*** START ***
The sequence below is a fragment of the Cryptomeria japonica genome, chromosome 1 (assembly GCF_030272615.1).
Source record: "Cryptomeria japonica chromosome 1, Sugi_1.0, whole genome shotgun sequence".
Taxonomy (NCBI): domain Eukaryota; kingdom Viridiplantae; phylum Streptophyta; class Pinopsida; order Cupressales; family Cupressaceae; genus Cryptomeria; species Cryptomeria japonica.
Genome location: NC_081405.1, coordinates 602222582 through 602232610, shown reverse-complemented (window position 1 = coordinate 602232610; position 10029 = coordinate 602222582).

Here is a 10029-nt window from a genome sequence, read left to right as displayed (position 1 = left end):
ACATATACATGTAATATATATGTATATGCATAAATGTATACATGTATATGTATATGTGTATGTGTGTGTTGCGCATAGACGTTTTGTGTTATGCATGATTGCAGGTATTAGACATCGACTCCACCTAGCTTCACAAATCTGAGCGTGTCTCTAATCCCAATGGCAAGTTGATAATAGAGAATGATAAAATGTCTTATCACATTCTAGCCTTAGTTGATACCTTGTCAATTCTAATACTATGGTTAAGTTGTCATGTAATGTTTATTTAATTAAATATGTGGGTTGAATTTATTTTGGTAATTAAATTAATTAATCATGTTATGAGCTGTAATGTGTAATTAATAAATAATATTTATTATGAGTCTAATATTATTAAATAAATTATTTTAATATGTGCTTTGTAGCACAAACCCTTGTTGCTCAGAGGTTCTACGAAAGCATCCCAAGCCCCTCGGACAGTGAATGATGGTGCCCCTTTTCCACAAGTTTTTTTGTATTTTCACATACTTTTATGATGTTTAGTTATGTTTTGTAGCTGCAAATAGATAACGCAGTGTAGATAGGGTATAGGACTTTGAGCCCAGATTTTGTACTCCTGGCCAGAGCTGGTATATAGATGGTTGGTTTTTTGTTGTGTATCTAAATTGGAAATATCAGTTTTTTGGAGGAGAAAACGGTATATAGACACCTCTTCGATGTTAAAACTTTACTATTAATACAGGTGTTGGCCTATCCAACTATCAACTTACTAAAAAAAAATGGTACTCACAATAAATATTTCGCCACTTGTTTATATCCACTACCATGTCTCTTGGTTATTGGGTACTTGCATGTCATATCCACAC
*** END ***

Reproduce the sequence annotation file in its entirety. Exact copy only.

The sequence below is a fragment of the Cryptomeria japonica genome, chromosome 1 (assembly GCF_030272615.1).
Source record: "Cryptomeria japonica chromosome 1, Sugi_1.0, whole genome shotgun sequence".
Taxonomy (NCBI): domain Eukaryota; kingdom Viridiplantae; phylum Streptophyta; class Pinopsida; order Cupressales; family Cupressaceae; genus Cryptomeria; species Cryptomeria japonica.
Genome location: NC_081405.1, coordinates 602222582 through 602232610, shown reverse-complemented (window position 1 = coordinate 602232610; position 10029 = coordinate 602222582).

Here is a 10029-nt window from a genome sequence, read left to right as displayed (position 1 = left end):
ACATATACATGTAATATATATGTATATGCATAAATGTATACATGTATATGTATATGTGTATGTGTGTGTTGCGCATAGACGTTTTGTGTTATGCATGATTGCAGGTATTAGACATCGACTCCACCTAGCTTCACAAATCTGAGCGTGTCTCTAATCCCAATGGCAAGTTGATAATAGAGAATGATAAAATGTCTTATCACATTCTAGCCTTAGTTGATACCTTGTCAATTCTAATACTATGGTTAAGTTGTCATGTAATGTTTATTTAATTAAATATGTGGGTTGAATTTATTTTGGTAATTAAATTAATTAATCATGTTATGAGCTGTAATGTGTAATTAATAAATAATATTTATTATGAGTCTAATATTATTAAATAAATTATTTTAATATGTGCTTTGTAGCACAAACCCTTGTTGCTCAGAGGTTCTACGAAAGCATCCCAAGCCCCTCGGACAGTGAATGATGGTGCCCCTTTTCCACAAGTTTTTTTGTATTTTCACATACTTTTATGATGTTTAGTTATGTTTTGTAGCTGCAAATAGATAACGCAGTGTAGATAGGGTATAGGACTTTGAGCCCAGATTTTGTACTCCTGGCCAGAGCTGGTATATAGATGGTTGGTTTTTTGTTGTGTATCTAAATTGGAAATATCAGTTTTTTGGAGGAGAAAACGGTATATAGACACCTCTTCGATGTTAAAACTTTACTATTAATACAGGTGTTGGCCTATCCAACTATCAACTTACTAAAAAAAAATGGTACTCACAATAAATATTTCGCCACTTGTTTATATCCACTACCATGTCTCTTGGTTATTGGGTACTTGCATGTCATATCCACAC